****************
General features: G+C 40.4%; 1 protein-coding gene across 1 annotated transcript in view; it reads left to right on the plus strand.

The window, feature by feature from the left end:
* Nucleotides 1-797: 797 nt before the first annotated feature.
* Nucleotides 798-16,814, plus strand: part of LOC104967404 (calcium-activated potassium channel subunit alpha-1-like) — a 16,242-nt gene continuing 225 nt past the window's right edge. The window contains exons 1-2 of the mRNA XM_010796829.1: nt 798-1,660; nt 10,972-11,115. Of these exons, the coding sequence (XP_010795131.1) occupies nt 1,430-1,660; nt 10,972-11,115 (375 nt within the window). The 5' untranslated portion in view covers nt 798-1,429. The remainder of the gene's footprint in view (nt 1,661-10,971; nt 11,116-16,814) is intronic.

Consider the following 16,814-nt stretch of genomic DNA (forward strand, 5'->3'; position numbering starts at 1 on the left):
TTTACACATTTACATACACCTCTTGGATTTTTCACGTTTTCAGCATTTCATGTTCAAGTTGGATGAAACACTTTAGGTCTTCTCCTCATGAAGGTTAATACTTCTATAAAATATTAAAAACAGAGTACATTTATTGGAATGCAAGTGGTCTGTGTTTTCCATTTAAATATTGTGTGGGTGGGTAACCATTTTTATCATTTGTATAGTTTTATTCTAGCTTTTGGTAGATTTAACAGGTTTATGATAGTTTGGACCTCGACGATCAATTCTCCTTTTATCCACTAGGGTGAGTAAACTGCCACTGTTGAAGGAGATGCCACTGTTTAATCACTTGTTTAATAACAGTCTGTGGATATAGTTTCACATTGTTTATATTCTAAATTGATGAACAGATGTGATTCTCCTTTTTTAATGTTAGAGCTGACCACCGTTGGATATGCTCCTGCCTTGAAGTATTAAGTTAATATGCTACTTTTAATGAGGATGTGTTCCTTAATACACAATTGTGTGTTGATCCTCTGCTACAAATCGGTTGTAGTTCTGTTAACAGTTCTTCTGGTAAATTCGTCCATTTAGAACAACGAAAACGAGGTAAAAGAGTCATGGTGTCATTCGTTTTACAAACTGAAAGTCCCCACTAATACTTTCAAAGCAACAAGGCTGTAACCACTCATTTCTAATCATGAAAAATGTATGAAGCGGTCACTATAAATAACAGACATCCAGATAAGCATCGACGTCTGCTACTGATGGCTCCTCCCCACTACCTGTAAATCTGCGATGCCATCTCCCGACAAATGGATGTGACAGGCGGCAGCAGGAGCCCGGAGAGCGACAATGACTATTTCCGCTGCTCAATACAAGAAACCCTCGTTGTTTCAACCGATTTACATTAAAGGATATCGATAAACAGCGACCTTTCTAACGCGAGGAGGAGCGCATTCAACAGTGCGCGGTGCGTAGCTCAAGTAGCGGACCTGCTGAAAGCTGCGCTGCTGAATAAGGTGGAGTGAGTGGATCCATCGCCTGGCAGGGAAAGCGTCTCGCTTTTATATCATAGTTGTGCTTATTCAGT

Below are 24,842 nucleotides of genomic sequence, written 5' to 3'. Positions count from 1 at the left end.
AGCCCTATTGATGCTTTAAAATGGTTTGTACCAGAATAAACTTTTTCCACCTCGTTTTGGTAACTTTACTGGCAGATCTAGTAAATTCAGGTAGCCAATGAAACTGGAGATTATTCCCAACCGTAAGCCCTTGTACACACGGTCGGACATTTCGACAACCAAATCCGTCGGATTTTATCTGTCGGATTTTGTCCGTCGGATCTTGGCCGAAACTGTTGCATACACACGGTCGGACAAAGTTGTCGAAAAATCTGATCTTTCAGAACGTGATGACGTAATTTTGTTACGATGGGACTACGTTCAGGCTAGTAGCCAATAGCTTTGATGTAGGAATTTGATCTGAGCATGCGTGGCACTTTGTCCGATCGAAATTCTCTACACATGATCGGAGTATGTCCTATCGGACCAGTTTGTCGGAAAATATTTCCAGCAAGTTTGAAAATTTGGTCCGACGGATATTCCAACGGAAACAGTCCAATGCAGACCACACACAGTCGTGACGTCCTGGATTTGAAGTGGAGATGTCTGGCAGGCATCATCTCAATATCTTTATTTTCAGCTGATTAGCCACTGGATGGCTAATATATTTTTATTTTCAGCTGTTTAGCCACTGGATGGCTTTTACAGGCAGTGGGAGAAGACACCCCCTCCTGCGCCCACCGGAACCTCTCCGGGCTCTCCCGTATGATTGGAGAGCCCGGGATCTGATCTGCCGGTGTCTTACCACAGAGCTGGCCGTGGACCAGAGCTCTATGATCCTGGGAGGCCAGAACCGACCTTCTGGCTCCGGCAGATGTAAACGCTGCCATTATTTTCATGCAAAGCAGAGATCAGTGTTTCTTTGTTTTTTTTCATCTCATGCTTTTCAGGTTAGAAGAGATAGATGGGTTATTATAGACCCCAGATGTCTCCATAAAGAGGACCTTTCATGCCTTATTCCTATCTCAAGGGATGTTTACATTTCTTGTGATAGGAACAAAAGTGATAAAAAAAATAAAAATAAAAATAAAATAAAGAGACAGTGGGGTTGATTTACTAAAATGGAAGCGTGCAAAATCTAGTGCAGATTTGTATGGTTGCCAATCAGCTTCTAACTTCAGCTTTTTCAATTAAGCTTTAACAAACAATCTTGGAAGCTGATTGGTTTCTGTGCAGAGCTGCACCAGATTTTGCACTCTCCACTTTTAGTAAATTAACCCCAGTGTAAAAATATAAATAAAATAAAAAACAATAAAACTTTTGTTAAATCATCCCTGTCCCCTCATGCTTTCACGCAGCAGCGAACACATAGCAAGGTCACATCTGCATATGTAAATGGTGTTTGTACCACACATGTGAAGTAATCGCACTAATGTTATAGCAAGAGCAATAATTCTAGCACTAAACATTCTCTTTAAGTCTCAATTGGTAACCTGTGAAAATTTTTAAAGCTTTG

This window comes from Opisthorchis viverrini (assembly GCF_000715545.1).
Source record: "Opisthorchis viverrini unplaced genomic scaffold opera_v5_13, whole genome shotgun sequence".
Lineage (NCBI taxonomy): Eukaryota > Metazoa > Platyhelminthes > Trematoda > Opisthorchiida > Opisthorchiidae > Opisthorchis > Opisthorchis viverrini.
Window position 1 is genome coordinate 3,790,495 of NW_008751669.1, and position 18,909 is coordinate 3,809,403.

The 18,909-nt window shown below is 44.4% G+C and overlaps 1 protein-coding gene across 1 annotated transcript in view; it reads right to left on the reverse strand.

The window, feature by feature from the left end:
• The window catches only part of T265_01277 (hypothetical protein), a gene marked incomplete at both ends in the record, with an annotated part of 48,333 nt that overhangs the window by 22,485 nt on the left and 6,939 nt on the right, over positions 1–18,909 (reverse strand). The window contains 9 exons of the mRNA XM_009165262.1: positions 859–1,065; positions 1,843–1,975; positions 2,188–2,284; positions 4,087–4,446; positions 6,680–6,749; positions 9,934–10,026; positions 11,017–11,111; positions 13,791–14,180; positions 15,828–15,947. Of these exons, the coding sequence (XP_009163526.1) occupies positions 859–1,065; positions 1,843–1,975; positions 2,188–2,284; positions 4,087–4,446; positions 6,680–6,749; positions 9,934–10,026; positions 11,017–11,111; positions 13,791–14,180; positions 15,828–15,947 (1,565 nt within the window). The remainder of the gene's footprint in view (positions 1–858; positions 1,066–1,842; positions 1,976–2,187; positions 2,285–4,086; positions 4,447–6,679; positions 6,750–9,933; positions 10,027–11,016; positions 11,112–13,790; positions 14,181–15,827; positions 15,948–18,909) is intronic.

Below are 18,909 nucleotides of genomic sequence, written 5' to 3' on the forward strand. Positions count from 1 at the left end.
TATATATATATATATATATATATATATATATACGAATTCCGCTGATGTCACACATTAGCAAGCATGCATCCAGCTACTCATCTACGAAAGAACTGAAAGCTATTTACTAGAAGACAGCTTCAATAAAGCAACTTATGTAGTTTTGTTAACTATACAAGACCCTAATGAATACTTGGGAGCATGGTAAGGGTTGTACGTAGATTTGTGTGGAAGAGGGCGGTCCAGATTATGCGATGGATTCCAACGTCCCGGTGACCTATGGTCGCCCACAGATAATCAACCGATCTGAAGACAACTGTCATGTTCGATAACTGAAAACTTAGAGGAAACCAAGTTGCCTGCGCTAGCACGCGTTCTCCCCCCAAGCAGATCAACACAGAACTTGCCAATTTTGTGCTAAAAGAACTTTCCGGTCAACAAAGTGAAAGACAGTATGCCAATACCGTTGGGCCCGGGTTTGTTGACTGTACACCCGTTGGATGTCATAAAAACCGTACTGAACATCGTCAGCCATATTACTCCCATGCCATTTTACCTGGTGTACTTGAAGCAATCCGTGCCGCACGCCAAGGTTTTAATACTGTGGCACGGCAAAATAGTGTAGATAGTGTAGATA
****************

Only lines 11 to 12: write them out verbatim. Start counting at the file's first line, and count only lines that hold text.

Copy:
Lineage (NCBI taxonomy): Eukaryota > Metazoa > Platyhelminthes > Trematoda > Opisthorchiida > Opisthorchiidae > Opisthorchis > Opisthorchis viverrini.
Window position 1 is genome coordinate 3,790,495 of NW_008751669.1, and position 18,909 is coordinate 3,809,403.